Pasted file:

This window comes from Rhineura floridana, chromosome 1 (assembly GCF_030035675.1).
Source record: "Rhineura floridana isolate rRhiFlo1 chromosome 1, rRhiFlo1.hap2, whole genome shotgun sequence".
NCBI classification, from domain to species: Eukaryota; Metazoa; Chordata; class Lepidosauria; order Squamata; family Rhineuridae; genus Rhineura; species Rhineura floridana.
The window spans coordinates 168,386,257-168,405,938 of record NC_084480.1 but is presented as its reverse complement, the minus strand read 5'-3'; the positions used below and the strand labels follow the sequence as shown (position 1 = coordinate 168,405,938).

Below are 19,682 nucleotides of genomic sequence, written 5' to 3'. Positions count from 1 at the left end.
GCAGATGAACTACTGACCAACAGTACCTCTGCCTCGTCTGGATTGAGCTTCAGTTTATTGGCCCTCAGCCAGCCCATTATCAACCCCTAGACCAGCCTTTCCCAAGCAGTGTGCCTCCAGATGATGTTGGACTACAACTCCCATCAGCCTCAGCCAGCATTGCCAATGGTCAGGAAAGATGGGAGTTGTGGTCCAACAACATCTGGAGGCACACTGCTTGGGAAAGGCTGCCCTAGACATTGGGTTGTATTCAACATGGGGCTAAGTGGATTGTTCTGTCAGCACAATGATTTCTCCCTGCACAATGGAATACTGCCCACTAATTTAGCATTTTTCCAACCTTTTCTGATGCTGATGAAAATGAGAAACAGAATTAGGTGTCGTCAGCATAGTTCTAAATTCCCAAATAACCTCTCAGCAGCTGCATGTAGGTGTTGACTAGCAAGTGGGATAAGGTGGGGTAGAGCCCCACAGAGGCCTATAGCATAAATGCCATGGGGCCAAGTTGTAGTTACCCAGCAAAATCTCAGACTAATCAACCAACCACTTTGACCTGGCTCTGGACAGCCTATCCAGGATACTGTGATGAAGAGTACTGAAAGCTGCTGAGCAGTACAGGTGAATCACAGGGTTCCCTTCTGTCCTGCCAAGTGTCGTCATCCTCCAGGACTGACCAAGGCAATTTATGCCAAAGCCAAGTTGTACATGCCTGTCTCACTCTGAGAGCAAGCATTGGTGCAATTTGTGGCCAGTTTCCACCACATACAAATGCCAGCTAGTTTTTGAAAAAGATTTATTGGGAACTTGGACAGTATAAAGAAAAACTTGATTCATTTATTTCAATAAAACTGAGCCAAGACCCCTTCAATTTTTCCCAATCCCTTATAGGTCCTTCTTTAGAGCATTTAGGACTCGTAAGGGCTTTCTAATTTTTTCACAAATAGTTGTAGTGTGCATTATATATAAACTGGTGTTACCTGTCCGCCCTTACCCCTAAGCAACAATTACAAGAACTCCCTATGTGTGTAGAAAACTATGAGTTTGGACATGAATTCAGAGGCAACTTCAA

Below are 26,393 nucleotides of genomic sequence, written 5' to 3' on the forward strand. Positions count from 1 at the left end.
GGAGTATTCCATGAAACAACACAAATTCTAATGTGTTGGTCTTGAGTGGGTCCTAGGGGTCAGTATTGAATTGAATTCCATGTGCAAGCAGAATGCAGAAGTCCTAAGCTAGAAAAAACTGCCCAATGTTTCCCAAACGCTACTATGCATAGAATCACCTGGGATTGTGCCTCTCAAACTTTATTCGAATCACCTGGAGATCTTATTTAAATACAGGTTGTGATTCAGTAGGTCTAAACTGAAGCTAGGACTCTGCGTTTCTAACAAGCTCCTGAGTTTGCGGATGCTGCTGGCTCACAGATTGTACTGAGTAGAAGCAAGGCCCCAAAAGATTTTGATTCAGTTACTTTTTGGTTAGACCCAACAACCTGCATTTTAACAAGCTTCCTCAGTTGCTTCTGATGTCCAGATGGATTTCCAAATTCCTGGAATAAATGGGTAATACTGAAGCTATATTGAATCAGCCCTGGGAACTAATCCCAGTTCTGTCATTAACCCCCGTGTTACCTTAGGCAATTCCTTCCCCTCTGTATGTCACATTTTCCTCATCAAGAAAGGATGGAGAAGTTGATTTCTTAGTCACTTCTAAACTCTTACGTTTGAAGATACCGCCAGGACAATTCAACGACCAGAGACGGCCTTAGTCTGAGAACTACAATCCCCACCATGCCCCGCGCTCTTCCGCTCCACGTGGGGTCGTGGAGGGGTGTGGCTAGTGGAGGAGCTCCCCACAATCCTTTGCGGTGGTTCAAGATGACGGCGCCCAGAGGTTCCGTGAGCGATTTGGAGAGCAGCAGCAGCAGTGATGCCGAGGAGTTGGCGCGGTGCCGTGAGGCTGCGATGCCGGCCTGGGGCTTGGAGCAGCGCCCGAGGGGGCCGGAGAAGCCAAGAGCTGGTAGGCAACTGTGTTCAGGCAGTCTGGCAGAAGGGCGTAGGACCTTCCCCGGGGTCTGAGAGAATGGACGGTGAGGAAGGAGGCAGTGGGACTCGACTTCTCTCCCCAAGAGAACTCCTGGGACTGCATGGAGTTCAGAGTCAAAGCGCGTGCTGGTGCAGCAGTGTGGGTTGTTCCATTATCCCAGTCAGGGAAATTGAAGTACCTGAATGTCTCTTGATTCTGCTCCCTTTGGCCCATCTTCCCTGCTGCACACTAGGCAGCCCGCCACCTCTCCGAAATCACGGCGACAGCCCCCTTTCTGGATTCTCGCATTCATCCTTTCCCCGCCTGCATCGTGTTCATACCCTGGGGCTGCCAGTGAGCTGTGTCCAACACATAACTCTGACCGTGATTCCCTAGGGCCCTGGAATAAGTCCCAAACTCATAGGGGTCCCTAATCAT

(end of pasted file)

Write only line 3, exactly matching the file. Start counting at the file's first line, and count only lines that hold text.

NCBI classification, from domain to species: Eukaryota; Metazoa; Chordata; class Lepidosauria; order Squamata; family Rhineuridae; genus Rhineura; species Rhineura floridana.